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NORMAN: ONE AMAZING GOLDFISH!. Text copyright © 2020 by Kelly Bennett. Illustrations copyright © 2020 by Noah Z. Jones. Reproduced by permission of the publisher, Candlewick Press, Somerville, MA.

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When it’s finally Norman and his owner’s turn in the spotlight, the goldfish appears to freeze up, hide and not respond to his cues. Remembering his nervous feelings from that very morning, Norman’s owner realizes that the goldfish is experiencing stage fright. With a welcome whisper of encouragement and a performance tip to turn the tide from his human friend, Norman not only completes the practiced routine, he wows the crowd and judges to capture the prize.

Bennett’s story about helping a friend in a time of need and lifting their spirits offers a wonderful opportunity for parents to discuss what a friendship encompasses. It’s also a gentle exposure to stage fright or speaking in front of a class—fears many young children might have—and how a compassionate friend can make all the difference in conquering that fear. Coupled with Jones’s vibrant, deeply saturated cartoon-like art, Bennett’s funny and sweet look at friendship through the eyes of a child and his pet goldfish, is a definite winner.

 

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Poor Doreen: A Fishy Tale by Sally Lloyd-Jones

Poor Doreen: A Fishy Tale is reviewed by MaryAnne Locher

“Ignorance equals bliss in this amusing, cleverly executed tale.” – Kirkus Starred Review

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Poor Doreen: A Fishy Tale written by Sally Lloyd-Jones and illustrated by Alexandra Boiger, Schwartz & Wade, 2014.

Anyone who has ever gone fishing or known someone who has, has told, or been told, a fishing tale. An eight inch long fish becomes two feet long, and we’ve all heard of the big fish that got away. In Poor Doreen: A Fishy Tale by Sally Lloyd-Jones and illustrated by Alexandra Boiger, (Schwartz & Wade Books 2014, $17.99, Ages 4-8), Mrs. Doreen Randolph-Potts has a fish tale to tell of her own, only hers is true!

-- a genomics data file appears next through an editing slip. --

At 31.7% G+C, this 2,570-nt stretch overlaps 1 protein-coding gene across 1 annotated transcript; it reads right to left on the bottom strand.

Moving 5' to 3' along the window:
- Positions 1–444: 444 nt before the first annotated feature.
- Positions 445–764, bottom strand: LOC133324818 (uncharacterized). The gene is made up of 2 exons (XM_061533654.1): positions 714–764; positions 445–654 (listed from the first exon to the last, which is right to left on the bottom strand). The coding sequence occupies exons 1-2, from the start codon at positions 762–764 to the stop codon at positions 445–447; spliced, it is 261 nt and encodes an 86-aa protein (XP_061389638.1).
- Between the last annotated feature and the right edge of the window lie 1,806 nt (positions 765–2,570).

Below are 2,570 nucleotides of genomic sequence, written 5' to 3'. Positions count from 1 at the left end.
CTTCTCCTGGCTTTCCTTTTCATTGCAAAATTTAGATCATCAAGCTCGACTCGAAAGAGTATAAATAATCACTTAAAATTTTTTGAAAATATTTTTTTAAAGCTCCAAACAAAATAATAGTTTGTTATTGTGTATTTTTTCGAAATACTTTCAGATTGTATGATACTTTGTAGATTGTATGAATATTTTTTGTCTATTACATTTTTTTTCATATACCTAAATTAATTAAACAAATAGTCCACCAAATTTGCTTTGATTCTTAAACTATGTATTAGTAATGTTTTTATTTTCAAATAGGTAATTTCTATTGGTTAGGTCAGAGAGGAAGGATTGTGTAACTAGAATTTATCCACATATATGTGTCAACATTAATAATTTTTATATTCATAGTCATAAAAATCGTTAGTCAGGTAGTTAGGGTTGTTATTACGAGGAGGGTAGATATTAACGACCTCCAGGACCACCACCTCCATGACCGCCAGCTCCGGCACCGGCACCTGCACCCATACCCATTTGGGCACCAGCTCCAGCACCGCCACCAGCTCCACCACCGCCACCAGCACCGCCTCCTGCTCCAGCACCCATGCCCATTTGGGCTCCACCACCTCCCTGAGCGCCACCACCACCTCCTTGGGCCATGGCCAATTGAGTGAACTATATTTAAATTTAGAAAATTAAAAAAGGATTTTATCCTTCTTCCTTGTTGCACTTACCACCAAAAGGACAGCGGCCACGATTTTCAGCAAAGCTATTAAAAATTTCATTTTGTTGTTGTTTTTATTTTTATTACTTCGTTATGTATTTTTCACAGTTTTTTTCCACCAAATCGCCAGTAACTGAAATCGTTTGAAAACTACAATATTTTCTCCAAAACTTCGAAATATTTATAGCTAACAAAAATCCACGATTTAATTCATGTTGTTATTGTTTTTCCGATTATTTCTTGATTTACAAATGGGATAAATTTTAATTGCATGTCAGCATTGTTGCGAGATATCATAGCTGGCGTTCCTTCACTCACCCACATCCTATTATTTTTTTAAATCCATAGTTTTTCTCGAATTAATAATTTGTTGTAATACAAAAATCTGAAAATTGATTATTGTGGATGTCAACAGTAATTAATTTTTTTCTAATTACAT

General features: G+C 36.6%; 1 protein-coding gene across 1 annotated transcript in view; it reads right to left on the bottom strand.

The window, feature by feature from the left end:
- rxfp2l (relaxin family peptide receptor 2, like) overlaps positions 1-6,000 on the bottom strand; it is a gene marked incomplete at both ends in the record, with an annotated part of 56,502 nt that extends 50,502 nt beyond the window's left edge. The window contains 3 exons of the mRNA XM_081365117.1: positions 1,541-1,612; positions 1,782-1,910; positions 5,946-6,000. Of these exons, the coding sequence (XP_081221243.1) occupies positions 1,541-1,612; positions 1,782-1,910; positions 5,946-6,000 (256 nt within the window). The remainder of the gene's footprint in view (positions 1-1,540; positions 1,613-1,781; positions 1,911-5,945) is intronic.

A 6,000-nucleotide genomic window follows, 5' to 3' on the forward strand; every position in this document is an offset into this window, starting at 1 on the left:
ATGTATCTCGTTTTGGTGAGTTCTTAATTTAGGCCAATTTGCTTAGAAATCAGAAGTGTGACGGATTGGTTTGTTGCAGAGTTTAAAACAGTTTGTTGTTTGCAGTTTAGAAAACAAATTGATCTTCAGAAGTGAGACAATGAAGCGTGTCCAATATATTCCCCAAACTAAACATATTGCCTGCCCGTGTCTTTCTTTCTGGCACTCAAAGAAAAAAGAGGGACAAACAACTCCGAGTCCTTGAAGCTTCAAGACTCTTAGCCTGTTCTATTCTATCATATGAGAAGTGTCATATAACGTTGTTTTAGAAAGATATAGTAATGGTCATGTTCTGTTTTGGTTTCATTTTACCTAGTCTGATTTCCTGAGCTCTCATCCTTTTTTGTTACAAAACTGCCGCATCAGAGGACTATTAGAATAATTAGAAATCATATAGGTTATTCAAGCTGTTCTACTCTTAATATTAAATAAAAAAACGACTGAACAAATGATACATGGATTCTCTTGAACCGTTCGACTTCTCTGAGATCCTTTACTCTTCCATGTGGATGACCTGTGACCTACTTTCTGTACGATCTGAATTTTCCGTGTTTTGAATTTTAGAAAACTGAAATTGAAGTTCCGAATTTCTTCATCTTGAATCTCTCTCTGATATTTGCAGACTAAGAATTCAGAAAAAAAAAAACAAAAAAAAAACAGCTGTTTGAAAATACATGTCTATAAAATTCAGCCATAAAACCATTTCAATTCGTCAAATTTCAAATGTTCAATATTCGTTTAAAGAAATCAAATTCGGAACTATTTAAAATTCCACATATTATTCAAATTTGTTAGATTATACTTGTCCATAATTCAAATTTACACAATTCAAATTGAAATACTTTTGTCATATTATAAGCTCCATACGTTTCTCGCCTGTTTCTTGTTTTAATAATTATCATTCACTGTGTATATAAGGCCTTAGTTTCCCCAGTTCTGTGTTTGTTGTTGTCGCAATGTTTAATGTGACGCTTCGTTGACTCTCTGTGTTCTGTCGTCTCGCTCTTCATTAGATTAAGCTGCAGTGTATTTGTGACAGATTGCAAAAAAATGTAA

Boiger uses watercolor, gouache, pencil, and colored pencil on unbleached Fabriano watercolor paper to achieve the vibrant watery world Doreen travels through, happily ignorant of the perils lurking around her. Doreen is swimming upstream to visit her second cousin twice removed, who’s just had 157 babies, when she sees a delicious dragonfly which is, unbeknownst to our heroine, a fisherman’s lure. “GOODY!” Doreen cries. “How lucky for me! A lovely snack for my journey!”

A myriad of fish look on sympathetically, as the narrator bemoans Doreen’s bad luck.

It’s not a dragonfly.
Oh, poor Doreen. No.
It’s a HOOK.
And it’s not a treat.
It’s a TRAP.
And the one thing you’re not is lucky.

I adore how ​Lloyd-Jones has written Doreen’s story from the perspective of a child who has never had their innocence taken away by having had a bad experience. Always positive, Doreen exclaims, “BRAVO!” and thanks the Great Blue Heron, who swoops in and takes her from the fisherman, for helping her on her journey upstream. (Of course, he intends to eat her!)

Parents, and fish afficianados, don’t fret. By hook or by crook, Doreen makes her way to her reunion with her second cousin twice removed, and her 157 babies, unharmed. This is a perfect cautionary story. It allows the reader to see the dangers Doreen faces for themselves, but with a sense of lightheartedness that opens the door to deeper conversation.